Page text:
Which are the preferred social networks for luxury marketers?
Over the past three years we’ve sat by and observed while luxury brands tried to gain some online presence and engage in social media, factors they were assured would be priority by hired-in consultants during the latter part of the noughties. After a mixed bag of successes and failures, it seems that those marketers of luxury goods are finally preparing to get serious and increase their digital marketing spend for 2013.
A survey of over 130 worldwide luxury marketing executives conducted by Worldwide Business Research in conjunction with ShopIgniter revealed that 72% are going to focus on social media, with Facebook standing out as the key social platform for luxury marketers due to its mainstream appeal, enormous user base and scope for glossy ad presentation in contrast with networks such as Twitter.
According to which measures the social media ‘bona fides’ of 100 luxury and prestige brands, the most forward-thinking and assertive in their social media approach were Macy’s, Sephora, Lancôme, Michael Kors and IWC. Other top ranking prestige companies in the index include Smashbox, Swarovski, United Colors of Benetton, El Corte Inglés, Estée Lauder and Pandora. ,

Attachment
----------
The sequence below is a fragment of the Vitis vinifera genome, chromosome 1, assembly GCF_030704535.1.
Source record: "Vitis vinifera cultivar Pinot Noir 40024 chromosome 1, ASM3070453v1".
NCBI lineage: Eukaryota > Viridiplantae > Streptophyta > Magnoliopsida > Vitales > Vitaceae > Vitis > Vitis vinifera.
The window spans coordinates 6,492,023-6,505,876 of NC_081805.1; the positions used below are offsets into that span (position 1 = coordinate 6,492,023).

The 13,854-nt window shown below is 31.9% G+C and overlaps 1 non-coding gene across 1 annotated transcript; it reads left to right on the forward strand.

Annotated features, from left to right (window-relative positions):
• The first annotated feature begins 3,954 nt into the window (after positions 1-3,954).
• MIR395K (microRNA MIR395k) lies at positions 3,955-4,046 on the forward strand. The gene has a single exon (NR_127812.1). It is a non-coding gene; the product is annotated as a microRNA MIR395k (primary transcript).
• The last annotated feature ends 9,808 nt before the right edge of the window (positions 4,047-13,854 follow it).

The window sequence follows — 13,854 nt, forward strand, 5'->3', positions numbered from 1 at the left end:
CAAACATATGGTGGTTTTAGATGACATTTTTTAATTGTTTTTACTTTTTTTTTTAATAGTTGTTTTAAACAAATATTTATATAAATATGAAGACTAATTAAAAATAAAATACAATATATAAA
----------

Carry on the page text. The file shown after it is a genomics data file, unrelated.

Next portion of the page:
In this day and age even the Grand Old Couture houses can’t ignore the wealth (excuse the pun) of opportunities for engagement using platforms such as Facebook, Twitter, Pinterest and YouTube when compared with traditional e-commerce sites. WBR and ShopIgniter continued to dig for specifics in their research, finding that more than half of respondents have used these channels in order to attract and engage with existing or potential customers.
In the ever-competitive domain of content strategies – an area in which high-concept brands like these should sit comfortably – 81% of luxury marketers preferred posting tantalising product imagery, whereas 75% were developing high quality in-house video and 60% chose to post text-based teasers of new product launches.
When it comes to mobile, luxury marketers are merely testing the waters with only 35% daring to use mobile apps and 26% making use of mobile commerce. Brands are blaming this failure to keep up with the Joneses on a struggle to squeeze a premium experience onto a small screen. The devil is in the detail with this style of advertising and admittedly there could be a loss in translation, but with 1080p displays becoming common on phones and tablets these companies appear to be making excuses for themselves.
So, finally the prestige brands of the world are going to grant us all the pleasure of their company in social media-land, finally recognising its importance and implementing realistic strategies. I suppose we should be honoured and someone had better clean up the nice china.
This article was written by social media professional Denisa Caciulan.